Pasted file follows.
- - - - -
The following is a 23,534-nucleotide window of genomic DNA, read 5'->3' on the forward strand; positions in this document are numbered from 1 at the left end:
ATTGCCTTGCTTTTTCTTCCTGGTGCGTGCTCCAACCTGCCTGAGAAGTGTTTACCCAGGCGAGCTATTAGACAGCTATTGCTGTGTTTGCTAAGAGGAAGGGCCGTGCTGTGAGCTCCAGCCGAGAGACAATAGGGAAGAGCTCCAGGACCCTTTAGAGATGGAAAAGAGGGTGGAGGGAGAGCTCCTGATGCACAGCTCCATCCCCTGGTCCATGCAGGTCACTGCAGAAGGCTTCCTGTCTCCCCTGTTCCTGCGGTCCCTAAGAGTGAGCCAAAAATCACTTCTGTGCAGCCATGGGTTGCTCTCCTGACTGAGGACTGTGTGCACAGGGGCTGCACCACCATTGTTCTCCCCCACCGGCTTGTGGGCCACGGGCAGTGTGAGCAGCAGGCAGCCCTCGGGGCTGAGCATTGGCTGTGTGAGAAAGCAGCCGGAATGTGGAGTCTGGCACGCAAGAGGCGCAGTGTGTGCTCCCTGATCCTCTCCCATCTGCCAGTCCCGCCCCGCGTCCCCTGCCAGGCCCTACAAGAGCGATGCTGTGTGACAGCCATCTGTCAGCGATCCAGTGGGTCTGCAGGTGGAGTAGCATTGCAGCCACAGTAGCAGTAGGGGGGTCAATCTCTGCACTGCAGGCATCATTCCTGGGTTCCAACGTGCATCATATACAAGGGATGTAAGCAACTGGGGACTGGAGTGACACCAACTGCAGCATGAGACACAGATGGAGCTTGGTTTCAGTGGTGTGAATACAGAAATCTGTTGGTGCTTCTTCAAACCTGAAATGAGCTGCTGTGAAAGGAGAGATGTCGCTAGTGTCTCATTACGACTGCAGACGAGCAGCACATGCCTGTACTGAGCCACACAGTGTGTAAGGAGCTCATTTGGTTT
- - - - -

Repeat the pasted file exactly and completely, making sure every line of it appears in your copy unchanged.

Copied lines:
The following is a 23,534-nucleotide window of genomic DNA, read 5'->3' on the forward strand; positions in this document are numbered from 1 at the left end:
ATTGCCTTGCTTTTTCTTCCTGGTGCGTGCTCCAACCTGCCTGAGAAGTGTTTACCCAGGCGAGCTATTAGACAGCTATTGCTGTGTTTGCTAAGAGGAAGGGCCGTGCTGTGAGCTCCAGCCGAGAGACAATAGGGAAGAGCTCCAGGACCCTTTAGAGATGGAAAAGAGGGTGGAGGGAGAGCTCCTGATGCACAGCTCCATCCCCTGGTCCATGCAGGTCACTGCAGAAGGCTTCCTGTCTCCCCTGTTCCTGCGGTCCCTAAGAGTGAGCCAAAAATCACTTCTGTGCAGCCATGGGTTGCTCTCCTGACTGAGGACTGTGTGCACAGGGGCTGCACCACCATTGTTCTCCCCCACCGGCTTGTGGGCCACGGGCAGTGTGAGCAGCAGGCAGCCCTCGGGGCTGAGCATTGGCTGTGTGAGAAAGCAGCCGGAATGTGGAGTCTGGCACGCAAGAGGCGCAGTGTGTGCTCCCTGATCCTCTCCCATCTGCCAGTCCCGCCCCGCGTCCCCTGCCAGGCCCTACAAGAGCGATGCTGTGTGACAGCCATCTGTCAGCGATCCAGTGGGTCTGCAGGTGGAGTAGCATTGCAGCCACAGTAGCAGTAGGGGGGTCAATCTCTGCACTGCAGGCATCATTCCTGGGTTCCAACGTGCATCATATACAAGGGATGTAAGCAACTGGGGACTGGAGTGACACCAACTGCAGCATGAGACACAGATGGAGCTTGGTTTCAGTGGTGTGAATACAGAAATCTGTTGGTGCTTCTTCAAACCTGAAATGAGCTGCTGTGAAAGGAGAGATGTCGCTAGTGTCTCATTACGACTGCAGACGAGCAGCACATGCCTGTACTGAGCCACACAGTGTGTAAGGAGCTCATTTGGTTT